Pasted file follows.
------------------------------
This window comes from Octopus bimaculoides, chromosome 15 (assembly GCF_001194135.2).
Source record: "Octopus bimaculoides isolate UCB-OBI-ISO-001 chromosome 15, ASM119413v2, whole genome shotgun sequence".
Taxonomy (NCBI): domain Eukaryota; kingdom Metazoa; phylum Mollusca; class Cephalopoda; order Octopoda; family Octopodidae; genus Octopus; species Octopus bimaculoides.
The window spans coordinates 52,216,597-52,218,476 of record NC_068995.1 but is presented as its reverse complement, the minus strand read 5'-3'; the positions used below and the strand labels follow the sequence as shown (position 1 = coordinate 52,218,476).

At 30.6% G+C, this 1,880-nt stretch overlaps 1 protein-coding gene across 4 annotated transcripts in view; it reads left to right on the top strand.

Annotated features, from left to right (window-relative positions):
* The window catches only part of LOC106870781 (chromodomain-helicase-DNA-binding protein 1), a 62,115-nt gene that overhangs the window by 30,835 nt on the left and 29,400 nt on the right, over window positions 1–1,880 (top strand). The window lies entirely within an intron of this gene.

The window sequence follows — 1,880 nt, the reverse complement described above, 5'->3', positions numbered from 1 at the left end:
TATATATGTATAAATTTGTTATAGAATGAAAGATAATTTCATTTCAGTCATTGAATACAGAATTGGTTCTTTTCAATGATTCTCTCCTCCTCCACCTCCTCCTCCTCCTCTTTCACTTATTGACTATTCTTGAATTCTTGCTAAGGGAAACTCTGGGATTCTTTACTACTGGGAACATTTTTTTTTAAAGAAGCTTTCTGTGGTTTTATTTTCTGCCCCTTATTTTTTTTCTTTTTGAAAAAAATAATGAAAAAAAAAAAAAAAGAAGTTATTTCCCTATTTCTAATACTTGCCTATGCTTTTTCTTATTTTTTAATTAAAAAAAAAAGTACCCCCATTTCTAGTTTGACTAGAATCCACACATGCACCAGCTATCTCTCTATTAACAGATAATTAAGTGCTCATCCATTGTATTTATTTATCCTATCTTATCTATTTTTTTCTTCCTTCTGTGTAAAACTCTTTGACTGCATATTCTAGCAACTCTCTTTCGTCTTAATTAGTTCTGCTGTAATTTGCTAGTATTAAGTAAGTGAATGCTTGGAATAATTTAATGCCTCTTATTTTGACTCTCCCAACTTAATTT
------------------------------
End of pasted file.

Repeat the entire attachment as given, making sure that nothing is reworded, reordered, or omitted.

This window comes from Octopus bimaculoides, chromosome 15 (assembly GCF_001194135.2).
Source record: "Octopus bimaculoides isolate UCB-OBI-ISO-001 chromosome 15, ASM119413v2, whole genome shotgun sequence".
Taxonomy (NCBI): domain Eukaryota; kingdom Metazoa; phylum Mollusca; class Cephalopoda; order Octopoda; family Octopodidae; genus Octopus; species Octopus bimaculoides.
The window spans coordinates 52,216,597-52,218,476 of record NC_068995.1 but is presented as its reverse complement, the minus strand read 5'-3'; the positions used below and the strand labels follow the sequence as shown (position 1 = coordinate 52,218,476).

At 30.6% G+C, this 1,880-nt stretch overlaps 1 protein-coding gene across 4 annotated transcripts in view; it reads left to right on the top strand.

Annotated features, from left to right (window-relative positions):
* The window catches only part of LOC106870781 (chromodomain-helicase-DNA-binding protein 1), a 62,115-nt gene that overhangs the window by 30,835 nt on the left and 29,400 nt on the right, over window positions 1–1,880 (top strand). The window lies entirely within an intron of this gene.

The window sequence follows — 1,880 nt, the reverse complement described above, 5'->3', positions numbered from 1 at the left end:
TATATATGTATAAATTTGTTATAGAATGAAAGATAATTTCATTTCAGTCATTGAATACAGAATTGGTTCTTTTCAATGATTCTCTCCTCCTCCACCTCCTCCTCCTCCTCTTTCACTTATTGACTATTCTTGAATTCTTGCTAAGGGAAACTCTGGGATTCTTTACTACTGGGAACATTTTTTTTTAAAGAAGCTTTCTGTGGTTTTATTTTCTGCCCCTTATTTTTTTTCTTTTTGAAAAAAATAATGAAAAAAAAAAAAAAAGAAGTTATTTCCCTATTTCTAATACTTGCCTATGCTTTTTCTTATTTTTTAATTAAAAAAAAAAGTACCCCCATTTCTAGTTTGACTAGAATCCACACATGCACCAGCTATCTCTCTATTAACAGATAATTAAGTGCTCATCCATTGTATTTATTTATCCTATCTTATCTATTTTTTTCTTCCTTCTGTGTAAAACTCTTTGACTGCATATTCTAGCAACTCTCTTTCGTCTTAATTAGTTCTGCTGTAATTTGCTAGTATTAAGTAAGTGAATGCTTGGAATAATTTAATGCCTCTTATTTTGACTCTCCCAACTTAATTT